Newsflash: They Ain’t all Bad

The Good Nigerians of Goa

by Crespo D'Souza

Jerry Karpeh (from Sporting) celebrates after scoring a goal against Dempo

 

Newsflash: They Ain’t all Bad

If you read the Facebook feeds and listen to the living room discussions in Goa, it’s easy to get the impression that every Nigerian national in the state is a drug trafficking gangster. The perception has hit fever pitch following the Oct. 31 clash on the NH17 Highway in Porvorim between Goans and Nigerians angered over the murder of one of their own the previous night.

Streets decided to take a closer look at the Nigerians of Goa in the wake of all the trouble. Perhaps it should come as no surprise that, like every other community on the planet, there are both good and bad in the lot. Nigerians’ reputation for involvement in the drug trade is certainly not without reason. But generalizing about the entire group is fraught with pitfalls.

Case in point: Obafemi Tafawa-Bankole. A former student of the Loyola Jesuit College in Abuja, Nigeria, he first came to Goa as a tourist years ago and he liked it enough to stay and set up a business here.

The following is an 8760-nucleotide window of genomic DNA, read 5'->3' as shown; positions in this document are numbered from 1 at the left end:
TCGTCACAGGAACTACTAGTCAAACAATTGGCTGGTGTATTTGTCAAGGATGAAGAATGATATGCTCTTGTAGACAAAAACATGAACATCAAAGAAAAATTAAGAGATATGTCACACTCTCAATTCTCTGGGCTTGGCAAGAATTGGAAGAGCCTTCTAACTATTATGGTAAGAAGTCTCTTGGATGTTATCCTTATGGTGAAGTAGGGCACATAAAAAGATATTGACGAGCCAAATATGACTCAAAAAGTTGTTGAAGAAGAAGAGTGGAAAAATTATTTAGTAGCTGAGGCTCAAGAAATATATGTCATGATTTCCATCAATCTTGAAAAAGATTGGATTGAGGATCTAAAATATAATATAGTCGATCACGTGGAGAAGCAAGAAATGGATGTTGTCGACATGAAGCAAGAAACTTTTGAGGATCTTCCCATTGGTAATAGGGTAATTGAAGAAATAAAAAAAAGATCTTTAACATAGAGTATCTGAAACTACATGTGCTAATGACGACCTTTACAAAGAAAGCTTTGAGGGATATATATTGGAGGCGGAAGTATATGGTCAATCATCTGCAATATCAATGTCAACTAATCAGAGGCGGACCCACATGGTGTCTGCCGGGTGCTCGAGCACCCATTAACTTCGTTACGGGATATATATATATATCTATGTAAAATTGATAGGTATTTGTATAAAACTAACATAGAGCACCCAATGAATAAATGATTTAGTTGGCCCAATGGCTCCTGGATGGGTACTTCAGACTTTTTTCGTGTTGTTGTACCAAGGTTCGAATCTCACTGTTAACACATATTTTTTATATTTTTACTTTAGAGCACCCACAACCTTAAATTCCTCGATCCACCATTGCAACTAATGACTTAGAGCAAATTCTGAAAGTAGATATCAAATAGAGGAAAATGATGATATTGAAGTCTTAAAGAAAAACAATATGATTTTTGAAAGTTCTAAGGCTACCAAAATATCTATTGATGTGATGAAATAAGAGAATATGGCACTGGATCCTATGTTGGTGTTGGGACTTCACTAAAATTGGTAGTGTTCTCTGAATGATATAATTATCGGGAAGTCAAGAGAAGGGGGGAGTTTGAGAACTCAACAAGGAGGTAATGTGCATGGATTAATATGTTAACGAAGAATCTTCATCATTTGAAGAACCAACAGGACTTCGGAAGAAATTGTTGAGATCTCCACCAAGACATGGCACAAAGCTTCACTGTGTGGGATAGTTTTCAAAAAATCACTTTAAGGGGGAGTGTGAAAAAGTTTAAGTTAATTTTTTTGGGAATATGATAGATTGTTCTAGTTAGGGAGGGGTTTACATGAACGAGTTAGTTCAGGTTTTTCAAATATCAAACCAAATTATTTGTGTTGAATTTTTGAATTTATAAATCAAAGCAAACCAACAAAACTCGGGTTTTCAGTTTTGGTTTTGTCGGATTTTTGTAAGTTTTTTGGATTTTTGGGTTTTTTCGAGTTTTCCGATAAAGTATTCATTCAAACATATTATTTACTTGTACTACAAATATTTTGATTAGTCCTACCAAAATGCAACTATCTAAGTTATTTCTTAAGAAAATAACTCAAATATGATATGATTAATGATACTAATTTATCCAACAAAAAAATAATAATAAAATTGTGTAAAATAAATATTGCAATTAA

“When I first came here, I was impressed with your hospitality. Your people are very loving and caring. They are kind. I got good support for my garment and false hair business from local people. Many Nigerians do false hair business in India. In India we buy hair from hairdressers and export it to African countries. We buy garments as well,” Obafemi said, eager to stress that not all Nigerians in Goa are involved in drugs.

“Some Nigerian do drugs, not all. Just as some Indians do drugs and not all Indians. It’s very upsetting that Nigerians are being targeted and treated like dirt in your beautiful state,” he said.

Before the Oct. 31 incident, an estimated 300 Nigerians resided in Goa. That number is believed to have now been cut in half, as many have fled in the face of rising hostility. Those still here are doing their best to keep a low profile while hoping tensions will ease.